Out of Thin Air: A History of Air Products and Chemicals, Inc., 1940-1990

By Andrew J. Butrica; Deborah G. Douglas | Go to book overview

8
Triumphs and Troubles

In the 1970s, Air Products crossed the final divide between a family business dominated by an entrepreneur-owner and a professionally managed corporation. The impetus for new investments, programs, and policies as well as the day-to-day running of the firm had, for some years now, come from leaders such as Ed Donley, Dex Baker, and Lee Holt. Increasingly, too, the company culture was breeding entrepreneurs within the firm. In the mid-sixties, Leonard Pool was preoccupied with his wife's serious illness and then, tormented by her death, he turned his attention to the improvement of health care in the Lehigh Valley. Ed Donley became President in 1966, and guided Air Products into a more structured managerial mode. However, Leonard Pool remained Donley's mentor and the final arbiter of major decisions. In 1973, Pool finally yielded the helm to Donley, who became Air Products' Chief Executive Officer. That same year, George Pool died of heart failure. Two years later, on December 27, 1975, the founder died.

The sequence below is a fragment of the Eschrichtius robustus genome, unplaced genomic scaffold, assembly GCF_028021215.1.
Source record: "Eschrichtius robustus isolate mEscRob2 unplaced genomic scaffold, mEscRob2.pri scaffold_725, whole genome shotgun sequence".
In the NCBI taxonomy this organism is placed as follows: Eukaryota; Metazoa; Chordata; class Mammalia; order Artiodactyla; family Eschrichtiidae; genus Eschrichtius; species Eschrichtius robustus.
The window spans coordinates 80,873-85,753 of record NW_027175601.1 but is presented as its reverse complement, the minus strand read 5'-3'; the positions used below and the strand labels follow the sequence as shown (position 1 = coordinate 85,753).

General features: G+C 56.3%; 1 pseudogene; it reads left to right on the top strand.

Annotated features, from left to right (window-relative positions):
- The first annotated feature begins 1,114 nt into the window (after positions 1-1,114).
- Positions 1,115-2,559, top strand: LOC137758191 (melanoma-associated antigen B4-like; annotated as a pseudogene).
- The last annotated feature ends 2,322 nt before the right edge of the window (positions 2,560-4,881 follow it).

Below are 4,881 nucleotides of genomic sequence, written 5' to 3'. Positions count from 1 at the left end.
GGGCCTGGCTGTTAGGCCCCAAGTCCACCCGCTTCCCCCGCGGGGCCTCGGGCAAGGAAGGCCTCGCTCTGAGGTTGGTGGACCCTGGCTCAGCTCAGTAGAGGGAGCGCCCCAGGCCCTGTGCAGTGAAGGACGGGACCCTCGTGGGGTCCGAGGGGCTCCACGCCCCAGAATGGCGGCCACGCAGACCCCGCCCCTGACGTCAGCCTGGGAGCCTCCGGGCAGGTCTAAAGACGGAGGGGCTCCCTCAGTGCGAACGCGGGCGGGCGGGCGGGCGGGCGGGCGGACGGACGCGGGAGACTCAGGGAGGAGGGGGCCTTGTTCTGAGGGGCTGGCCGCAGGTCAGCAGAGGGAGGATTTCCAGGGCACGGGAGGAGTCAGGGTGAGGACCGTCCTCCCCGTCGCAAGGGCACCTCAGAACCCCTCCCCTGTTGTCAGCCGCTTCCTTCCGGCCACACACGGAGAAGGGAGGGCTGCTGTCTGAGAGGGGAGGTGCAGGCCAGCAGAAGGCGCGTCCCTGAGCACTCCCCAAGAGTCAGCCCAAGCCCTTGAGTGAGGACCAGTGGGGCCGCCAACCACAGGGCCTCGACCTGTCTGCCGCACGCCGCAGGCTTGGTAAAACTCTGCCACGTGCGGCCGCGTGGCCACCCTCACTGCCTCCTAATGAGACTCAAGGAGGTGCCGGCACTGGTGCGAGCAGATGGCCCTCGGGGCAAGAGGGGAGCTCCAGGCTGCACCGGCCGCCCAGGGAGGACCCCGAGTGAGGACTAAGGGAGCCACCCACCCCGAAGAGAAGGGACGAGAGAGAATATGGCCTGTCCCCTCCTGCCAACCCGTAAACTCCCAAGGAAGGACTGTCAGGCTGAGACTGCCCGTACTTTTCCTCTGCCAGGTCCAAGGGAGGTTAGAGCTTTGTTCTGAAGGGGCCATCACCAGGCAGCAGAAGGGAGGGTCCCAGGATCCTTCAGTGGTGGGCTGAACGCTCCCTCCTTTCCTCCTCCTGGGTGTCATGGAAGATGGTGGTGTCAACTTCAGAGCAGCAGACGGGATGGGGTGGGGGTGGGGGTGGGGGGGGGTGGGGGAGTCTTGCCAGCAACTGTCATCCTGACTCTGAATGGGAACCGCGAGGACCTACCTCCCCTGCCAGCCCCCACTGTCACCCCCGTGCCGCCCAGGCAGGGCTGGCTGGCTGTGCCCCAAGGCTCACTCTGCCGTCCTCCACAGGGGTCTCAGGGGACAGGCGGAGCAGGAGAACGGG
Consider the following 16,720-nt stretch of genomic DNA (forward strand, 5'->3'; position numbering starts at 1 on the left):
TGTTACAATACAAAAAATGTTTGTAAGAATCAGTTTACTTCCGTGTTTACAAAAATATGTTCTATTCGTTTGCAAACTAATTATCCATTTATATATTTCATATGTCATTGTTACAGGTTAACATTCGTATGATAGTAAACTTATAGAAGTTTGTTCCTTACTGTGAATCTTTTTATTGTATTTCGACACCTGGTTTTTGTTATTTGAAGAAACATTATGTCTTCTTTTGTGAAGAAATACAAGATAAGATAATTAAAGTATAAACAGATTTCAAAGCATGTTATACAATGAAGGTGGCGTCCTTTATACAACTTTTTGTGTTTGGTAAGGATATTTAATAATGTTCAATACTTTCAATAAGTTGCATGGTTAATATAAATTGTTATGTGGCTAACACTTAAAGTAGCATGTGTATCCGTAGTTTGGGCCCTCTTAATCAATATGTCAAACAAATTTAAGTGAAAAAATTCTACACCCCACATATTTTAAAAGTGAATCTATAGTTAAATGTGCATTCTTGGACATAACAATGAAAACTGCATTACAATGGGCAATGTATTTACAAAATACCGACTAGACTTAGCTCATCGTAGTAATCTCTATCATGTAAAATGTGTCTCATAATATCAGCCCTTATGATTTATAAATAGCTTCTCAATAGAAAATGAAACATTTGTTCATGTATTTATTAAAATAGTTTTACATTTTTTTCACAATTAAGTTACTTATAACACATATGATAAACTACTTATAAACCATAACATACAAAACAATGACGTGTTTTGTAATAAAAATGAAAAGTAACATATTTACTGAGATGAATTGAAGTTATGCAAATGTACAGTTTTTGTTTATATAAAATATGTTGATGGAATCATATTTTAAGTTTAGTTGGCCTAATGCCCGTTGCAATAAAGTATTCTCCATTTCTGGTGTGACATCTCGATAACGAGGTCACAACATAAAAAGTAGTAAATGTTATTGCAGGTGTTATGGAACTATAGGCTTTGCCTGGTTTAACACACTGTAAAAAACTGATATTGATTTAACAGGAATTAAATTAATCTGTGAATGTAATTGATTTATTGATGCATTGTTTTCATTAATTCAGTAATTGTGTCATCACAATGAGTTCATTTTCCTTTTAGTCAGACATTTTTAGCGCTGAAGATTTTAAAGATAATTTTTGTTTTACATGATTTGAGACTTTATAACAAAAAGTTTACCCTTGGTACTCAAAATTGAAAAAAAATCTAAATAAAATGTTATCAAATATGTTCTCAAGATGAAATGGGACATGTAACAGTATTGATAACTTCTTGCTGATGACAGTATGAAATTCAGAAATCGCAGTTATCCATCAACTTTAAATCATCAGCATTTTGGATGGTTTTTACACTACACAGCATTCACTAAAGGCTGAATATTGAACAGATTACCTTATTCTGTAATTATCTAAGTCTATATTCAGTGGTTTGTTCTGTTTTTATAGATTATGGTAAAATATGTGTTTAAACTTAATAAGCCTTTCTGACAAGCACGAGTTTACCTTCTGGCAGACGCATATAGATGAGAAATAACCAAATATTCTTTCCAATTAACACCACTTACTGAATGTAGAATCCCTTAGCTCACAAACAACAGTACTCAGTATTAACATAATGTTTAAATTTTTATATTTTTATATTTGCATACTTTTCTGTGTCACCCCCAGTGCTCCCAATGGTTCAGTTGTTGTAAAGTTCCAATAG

Donley had some rough seas to navigate. The seventies were full of troubles for industrial gas companies, for American business in general, and for the entire U.S. society. The highly competitive drive for market share of the sixties had left Air Products, and its rivals in the industrial gas business, with excess productive capacity and low profit margins. The war in Vietnam raised fears about the limits of American power and American prosperity, and the attempt to spend on guns and butter, on both defense and welfare programs,

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